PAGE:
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Direct-attached storage may seem passé, but it’s making a comeback and gaining widespread interest.

Direct-attached storage (DAS) is storage installed in a server or external cabinet that’s still connected directly to the server. DAS

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is storage that’s essentially captive to a particular server, so the server doesn’t need to traverse a network to read and write data.

DAS has been criticized as an inefficient way to connect storage to a server and as an obstacle to the data protection process. Storage that’s locally attached can’t be shared, which can lead to a situation where one server can be running out of disk capacity while others have plenty to spare. Without shared storage, there’s no way to balance capacity demands.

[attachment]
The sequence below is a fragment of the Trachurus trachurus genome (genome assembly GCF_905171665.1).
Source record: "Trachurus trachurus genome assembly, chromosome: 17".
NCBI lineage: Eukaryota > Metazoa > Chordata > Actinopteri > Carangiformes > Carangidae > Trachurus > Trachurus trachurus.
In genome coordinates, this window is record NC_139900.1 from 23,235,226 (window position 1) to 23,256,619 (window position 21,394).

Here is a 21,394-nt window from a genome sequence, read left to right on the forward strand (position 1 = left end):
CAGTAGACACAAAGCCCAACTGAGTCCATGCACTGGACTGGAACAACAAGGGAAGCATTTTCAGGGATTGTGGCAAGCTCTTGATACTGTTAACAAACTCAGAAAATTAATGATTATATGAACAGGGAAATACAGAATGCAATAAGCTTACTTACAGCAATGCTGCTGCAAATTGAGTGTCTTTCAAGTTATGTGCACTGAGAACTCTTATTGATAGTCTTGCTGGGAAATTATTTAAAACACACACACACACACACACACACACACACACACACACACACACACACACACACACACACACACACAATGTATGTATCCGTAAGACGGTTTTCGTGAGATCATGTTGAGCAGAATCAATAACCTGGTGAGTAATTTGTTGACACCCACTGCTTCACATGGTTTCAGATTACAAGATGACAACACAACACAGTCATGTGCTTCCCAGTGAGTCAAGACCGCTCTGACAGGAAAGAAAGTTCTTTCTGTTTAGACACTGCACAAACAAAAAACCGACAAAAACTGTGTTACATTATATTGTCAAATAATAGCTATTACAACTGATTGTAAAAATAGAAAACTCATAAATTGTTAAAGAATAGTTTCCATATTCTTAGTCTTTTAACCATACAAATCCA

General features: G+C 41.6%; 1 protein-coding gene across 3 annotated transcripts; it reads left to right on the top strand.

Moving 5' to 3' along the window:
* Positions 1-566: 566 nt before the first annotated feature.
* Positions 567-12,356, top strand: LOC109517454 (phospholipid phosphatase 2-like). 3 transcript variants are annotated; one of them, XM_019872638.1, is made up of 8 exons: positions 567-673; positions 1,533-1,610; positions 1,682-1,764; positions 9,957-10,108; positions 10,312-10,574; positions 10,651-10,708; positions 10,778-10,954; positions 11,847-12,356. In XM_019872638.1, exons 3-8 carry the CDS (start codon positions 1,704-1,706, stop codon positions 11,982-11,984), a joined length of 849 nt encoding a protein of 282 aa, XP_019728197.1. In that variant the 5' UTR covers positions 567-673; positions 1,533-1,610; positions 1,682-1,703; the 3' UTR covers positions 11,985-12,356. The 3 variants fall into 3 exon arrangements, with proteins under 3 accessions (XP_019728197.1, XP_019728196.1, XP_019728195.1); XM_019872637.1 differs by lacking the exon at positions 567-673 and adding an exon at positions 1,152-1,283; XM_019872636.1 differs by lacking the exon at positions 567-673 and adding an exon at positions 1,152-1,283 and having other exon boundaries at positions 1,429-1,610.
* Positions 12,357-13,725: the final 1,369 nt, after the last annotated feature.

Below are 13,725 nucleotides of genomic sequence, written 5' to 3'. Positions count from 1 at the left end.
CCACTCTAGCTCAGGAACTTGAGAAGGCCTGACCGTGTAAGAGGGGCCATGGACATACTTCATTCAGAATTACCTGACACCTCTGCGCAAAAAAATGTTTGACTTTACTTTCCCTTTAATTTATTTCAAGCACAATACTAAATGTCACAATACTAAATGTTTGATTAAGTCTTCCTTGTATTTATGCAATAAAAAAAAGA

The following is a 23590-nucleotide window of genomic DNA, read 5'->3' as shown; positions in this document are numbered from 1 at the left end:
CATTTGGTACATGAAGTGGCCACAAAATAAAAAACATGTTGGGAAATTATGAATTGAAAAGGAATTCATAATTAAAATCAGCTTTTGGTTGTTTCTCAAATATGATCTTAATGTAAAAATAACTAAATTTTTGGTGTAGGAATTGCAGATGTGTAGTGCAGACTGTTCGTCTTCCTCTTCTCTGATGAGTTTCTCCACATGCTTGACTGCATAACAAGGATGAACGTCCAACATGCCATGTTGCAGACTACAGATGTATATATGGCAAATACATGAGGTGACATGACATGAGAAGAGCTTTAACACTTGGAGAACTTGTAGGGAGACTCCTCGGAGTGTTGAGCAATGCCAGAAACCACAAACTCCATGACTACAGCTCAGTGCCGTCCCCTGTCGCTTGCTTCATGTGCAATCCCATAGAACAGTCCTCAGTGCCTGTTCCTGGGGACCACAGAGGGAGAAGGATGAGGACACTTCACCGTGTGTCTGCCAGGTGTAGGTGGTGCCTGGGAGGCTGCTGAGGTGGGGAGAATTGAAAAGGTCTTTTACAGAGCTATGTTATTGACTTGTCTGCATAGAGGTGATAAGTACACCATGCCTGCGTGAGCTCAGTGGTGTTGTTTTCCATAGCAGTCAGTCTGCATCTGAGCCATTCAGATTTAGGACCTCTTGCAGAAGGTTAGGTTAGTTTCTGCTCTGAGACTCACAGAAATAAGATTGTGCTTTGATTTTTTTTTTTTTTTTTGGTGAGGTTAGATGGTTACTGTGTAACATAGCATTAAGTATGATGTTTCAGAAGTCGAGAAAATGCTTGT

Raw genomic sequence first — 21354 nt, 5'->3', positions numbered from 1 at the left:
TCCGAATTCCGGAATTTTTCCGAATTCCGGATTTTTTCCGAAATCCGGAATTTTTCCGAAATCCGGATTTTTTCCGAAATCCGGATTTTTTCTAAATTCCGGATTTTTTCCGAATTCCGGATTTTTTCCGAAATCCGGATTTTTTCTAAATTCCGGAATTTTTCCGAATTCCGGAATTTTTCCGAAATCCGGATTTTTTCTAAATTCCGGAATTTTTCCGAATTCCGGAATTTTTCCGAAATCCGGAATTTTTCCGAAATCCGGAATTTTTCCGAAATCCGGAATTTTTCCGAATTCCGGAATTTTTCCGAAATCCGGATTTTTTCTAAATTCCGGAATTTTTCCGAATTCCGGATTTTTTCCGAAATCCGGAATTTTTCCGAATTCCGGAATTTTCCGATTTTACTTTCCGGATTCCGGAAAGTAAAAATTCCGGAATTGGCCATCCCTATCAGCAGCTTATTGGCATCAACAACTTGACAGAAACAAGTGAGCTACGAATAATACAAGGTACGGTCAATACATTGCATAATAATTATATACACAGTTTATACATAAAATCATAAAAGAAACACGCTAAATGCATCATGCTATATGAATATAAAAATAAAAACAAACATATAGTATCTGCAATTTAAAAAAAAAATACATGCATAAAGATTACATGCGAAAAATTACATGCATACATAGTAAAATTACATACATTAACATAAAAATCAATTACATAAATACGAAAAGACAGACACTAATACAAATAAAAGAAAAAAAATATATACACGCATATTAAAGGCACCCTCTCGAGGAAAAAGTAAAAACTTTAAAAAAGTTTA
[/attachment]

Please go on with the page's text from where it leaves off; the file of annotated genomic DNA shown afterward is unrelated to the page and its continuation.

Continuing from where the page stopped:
DAS could complicate the data protection process because each server would have to be backed up individually and the data copied across the network. Alternatively, each server would have its own locally attached tape device and backup application that would add even more complexity to the backup process.

Shared storage in the form of a storage-area network (SAN) or network-attached storage (NAS) device was supposed to address these issues and thus hasten the extinction of DAS. But DAS is still a common method of attaching storage to a server; in fact, it’s enjoyed something of a comeback in recent years. The resurgence reached new heights this year when EMC announced a PCI Express (PCIe)-based solid-state storage product designed to enable its networked storage systems to store some data locally on the server.

This was first published in May 2012

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